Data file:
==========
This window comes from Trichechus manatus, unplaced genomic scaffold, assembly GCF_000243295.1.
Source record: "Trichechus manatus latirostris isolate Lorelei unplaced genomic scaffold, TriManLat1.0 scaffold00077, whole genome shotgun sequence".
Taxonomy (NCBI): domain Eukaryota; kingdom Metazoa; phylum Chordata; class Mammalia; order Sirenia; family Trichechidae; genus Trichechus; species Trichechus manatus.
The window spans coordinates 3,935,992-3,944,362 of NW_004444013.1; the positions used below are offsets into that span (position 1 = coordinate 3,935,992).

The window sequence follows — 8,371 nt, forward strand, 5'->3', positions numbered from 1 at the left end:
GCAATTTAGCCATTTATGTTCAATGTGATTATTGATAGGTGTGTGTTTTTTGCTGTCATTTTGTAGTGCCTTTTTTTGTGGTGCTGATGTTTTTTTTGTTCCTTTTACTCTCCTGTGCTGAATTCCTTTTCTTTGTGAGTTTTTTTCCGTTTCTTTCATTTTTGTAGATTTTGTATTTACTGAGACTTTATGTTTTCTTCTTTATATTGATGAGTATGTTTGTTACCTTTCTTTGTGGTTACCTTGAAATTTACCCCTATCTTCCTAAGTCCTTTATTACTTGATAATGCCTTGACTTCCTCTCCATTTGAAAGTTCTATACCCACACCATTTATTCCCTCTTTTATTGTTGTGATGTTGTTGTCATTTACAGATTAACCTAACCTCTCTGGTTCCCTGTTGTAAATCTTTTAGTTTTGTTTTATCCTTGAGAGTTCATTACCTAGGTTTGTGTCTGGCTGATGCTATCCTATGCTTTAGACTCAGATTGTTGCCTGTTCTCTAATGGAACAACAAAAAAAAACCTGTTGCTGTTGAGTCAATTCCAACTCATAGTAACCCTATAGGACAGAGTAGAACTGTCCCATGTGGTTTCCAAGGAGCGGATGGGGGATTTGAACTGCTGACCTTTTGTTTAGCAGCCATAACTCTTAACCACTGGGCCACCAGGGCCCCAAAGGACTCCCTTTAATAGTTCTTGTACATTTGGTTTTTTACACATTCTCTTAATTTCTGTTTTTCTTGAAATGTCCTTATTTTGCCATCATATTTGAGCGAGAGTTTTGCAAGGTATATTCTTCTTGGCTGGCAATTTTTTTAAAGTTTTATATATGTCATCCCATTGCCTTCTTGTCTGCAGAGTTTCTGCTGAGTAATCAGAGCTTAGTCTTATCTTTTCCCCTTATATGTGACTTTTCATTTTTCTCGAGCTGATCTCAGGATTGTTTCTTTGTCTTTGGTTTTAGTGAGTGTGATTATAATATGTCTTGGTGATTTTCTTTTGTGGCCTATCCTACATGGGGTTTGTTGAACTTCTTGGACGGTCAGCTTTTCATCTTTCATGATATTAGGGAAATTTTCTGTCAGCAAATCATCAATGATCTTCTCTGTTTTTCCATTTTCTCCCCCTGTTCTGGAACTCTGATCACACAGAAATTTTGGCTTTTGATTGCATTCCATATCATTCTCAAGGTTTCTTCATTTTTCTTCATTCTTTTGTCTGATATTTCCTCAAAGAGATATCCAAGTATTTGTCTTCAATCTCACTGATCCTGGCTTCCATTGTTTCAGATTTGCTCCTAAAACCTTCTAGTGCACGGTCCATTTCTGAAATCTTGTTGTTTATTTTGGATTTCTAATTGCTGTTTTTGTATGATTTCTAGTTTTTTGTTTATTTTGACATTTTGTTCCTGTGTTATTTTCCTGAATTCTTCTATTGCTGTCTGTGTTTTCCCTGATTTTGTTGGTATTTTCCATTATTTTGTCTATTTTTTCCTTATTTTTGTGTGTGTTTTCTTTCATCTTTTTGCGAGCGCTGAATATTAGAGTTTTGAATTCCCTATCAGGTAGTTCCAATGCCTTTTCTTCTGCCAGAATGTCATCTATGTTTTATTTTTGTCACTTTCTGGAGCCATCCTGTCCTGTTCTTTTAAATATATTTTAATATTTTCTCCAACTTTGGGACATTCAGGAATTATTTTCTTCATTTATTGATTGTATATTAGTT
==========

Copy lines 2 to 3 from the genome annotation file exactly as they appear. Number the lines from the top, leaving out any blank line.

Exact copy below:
Source record: "Trichechus manatus latirostris isolate Lorelei unplaced genomic scaffold, TriManLat1.0 scaffold00077, whole genome shotgun sequence".
Taxonomy (NCBI): domain Eukaryota; kingdom Metazoa; phylum Chordata; class Mammalia; order Sirenia; family Trichechidae; genus Trichechus; species Trichechus manatus.